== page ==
Suppose that the U.S. repealed the Second Amendment and banned all firearms ownership. This would still be a "taking" and the government would have to compensate gun owners for their property.
There are about 300 million guns in private ownership in the United States. Suppose that an average gun in private ownership is worth $1,000. So this would cost about $300 billion.
$300 billion is not chump change, but it is also less than half of the budget of the Department of Defense for a single year. And, while many of the confiscated guns would be destroyed, some could be distributed for use by law enforcement and the military, both in the United States, and among our allies (e.g. the Afghan government might appreciation receiving some at a favorable price). The use of firearms for game control would be limited to trained park rangers who might also get some of the guns.
If those guns could be removed from the streets, the savings in reduced accidental deaths, suicides, and homicides in the U.S., and in other countries to which guns from the U.S. are smuggled (mostly in Latin America) would make that expense worth it in short order.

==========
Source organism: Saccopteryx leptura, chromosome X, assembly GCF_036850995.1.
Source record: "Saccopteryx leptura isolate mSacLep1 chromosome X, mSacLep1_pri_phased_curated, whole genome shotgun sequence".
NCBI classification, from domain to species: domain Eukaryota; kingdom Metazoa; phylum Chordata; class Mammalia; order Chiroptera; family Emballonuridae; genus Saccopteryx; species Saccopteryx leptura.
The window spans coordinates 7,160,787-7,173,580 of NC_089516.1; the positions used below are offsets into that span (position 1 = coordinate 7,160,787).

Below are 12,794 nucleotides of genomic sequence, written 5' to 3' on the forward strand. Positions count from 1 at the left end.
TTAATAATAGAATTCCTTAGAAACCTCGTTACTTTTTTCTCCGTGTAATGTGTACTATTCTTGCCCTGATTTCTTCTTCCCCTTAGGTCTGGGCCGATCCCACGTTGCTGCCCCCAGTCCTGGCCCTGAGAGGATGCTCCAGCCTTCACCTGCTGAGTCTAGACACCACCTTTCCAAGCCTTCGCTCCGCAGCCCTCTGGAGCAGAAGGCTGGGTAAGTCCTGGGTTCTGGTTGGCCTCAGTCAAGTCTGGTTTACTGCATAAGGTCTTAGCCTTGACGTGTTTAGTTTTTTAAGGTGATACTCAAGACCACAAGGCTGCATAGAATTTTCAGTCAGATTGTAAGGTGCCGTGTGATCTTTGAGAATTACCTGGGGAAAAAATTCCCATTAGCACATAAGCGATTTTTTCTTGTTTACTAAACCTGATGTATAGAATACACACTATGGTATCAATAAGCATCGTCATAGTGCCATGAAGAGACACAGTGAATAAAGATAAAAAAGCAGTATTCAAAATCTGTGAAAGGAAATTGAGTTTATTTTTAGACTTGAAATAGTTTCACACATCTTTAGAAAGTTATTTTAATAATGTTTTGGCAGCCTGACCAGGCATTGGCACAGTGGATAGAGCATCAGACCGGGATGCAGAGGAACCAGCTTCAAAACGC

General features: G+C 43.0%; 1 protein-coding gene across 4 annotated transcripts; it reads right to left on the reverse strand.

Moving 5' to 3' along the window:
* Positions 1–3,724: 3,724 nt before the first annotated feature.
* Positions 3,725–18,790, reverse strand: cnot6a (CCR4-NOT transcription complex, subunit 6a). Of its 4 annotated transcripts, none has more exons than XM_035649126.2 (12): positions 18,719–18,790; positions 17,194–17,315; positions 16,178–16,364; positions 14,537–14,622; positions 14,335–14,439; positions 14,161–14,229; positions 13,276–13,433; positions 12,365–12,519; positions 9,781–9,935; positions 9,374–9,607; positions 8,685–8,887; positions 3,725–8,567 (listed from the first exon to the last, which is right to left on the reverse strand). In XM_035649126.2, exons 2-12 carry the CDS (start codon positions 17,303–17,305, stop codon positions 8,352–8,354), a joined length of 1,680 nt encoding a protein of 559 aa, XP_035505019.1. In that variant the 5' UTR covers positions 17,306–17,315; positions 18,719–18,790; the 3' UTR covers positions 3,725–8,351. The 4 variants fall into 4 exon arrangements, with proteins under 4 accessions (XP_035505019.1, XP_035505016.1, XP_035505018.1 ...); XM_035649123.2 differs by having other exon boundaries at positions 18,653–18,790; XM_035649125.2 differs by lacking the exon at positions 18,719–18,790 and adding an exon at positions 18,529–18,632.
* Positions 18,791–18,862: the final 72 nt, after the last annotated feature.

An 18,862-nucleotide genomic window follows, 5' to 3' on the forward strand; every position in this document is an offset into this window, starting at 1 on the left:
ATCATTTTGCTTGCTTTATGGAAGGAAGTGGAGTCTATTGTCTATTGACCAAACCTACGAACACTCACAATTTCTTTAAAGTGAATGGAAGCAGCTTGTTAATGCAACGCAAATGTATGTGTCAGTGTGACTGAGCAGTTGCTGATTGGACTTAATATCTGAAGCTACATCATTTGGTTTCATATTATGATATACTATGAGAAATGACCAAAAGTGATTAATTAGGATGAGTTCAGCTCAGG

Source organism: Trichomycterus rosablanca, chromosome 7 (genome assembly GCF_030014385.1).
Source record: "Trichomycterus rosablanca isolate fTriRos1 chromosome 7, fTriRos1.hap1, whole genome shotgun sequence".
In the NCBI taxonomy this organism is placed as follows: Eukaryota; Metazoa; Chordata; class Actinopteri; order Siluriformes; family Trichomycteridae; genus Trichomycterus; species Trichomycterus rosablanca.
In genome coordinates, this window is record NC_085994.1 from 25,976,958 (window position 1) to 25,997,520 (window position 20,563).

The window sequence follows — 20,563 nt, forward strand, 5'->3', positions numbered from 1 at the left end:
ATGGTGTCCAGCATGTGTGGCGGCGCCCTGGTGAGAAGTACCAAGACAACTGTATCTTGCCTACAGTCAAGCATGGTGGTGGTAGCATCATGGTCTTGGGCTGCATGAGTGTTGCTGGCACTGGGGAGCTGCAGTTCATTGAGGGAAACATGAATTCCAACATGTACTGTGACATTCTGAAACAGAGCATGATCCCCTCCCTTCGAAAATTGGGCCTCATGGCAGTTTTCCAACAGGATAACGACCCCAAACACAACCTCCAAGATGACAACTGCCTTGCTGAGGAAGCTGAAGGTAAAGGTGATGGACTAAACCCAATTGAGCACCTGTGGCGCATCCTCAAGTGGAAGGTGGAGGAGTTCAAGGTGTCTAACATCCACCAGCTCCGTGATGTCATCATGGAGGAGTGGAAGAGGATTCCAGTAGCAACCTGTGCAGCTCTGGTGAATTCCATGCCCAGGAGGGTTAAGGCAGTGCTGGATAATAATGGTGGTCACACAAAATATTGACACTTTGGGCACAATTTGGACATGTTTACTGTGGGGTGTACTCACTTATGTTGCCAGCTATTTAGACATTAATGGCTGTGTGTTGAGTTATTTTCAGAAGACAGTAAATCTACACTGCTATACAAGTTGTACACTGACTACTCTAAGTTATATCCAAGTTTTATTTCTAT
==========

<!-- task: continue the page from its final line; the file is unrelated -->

Admittedly, a national gun confiscation scheme, a gun rights activist's worst nightmare, wouldn't be perfect. Some people who are otherwise law abiding, and some people who are not law abiding, would retain some of those guns, and other people would covertly manufacture new guns on a small scale. But, even if only 90% of guns were successfully collected, that would lead to a large share of the benefits being accrued.